The death of a legend. Biologist Edward Osborne Wilson, sometimes referred to as “Darwin’s heir”, is dead on December 26, 2021, at the age of 92. This great ant specialist, native of Alabama, has spent most of his career at Harvard. But it was above all the launch of the sociobiology research program at the end of the 1970s that made him famous. This daring – but logical – foray of biology into the social will arouse as much praise as hatred, between trial in reductionism and (unfounded) accusations of fascism.
The American myrmecologist was also part of all the struggles in favor of biodiversity, in the thirty books he wrote and through the foundation that bears his name. Laurent Keller, professor of biology at the University of Lausanne, tells us more about the man who was his research director at Harvard and who left a lasting mark on the history of his discipline.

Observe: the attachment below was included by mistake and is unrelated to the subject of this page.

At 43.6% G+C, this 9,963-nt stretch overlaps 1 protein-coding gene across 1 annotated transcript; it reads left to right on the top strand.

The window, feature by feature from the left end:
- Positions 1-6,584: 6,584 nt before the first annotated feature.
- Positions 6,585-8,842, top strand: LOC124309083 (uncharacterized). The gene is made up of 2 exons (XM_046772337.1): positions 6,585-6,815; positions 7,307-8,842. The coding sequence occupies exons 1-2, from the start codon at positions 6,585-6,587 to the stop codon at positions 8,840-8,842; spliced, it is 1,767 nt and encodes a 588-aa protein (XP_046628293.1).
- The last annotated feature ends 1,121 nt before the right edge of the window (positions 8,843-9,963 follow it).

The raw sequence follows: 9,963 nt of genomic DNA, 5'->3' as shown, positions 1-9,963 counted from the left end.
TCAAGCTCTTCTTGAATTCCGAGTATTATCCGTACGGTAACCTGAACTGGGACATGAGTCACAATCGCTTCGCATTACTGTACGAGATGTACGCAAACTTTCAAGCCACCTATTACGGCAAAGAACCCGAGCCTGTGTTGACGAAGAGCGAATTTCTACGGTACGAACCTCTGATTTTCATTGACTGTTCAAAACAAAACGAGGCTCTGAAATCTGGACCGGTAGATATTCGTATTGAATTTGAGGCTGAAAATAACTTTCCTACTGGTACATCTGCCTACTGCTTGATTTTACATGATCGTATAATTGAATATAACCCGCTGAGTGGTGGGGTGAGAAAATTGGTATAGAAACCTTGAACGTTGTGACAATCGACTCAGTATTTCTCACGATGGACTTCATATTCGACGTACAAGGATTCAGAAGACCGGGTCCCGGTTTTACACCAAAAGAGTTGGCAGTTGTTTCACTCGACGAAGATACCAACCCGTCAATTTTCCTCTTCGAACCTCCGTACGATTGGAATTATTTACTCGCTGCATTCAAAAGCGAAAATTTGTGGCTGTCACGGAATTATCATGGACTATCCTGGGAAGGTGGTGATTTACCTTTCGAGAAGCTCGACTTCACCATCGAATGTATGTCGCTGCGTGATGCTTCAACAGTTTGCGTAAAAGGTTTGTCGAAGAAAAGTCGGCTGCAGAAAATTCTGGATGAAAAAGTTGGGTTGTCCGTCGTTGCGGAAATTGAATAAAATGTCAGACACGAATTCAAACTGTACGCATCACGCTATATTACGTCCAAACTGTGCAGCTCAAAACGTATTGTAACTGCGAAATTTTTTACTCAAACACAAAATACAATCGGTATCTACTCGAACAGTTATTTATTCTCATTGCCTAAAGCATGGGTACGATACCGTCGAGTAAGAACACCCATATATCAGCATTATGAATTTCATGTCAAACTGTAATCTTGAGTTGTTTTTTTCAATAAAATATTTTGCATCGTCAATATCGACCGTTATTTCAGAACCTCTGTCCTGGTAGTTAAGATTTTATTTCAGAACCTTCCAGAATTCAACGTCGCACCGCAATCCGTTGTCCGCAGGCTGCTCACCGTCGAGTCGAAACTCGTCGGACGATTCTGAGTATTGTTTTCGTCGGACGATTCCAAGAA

Heidi. news – Like EO Wilson, you are a professor of evolutionary biology and an ant specialist. Under what circumstances did you meet him?
Laurent Keller – When I finished my thesis I wanted to work on the fire ant, which he himself discovered in Louisiana in the 1950s after its introduction from South America – he was a very good naturalist. That’s how I spent two years post-doctorate at Harvard, under his direction. At the time he was working on his book “The Diversity of Life”.
He had a prodigious faculty to write, in a very engaging manner and with remarkable ease, as if he was speaking orally. He would arrive with his handwritten manuscript, almost without erasures, give it to his secretary, and a correction later, it was over! That’s how he wrote about thirty books, some of them very important, on social insects or sociobiology. He had a gigantic capacity for work.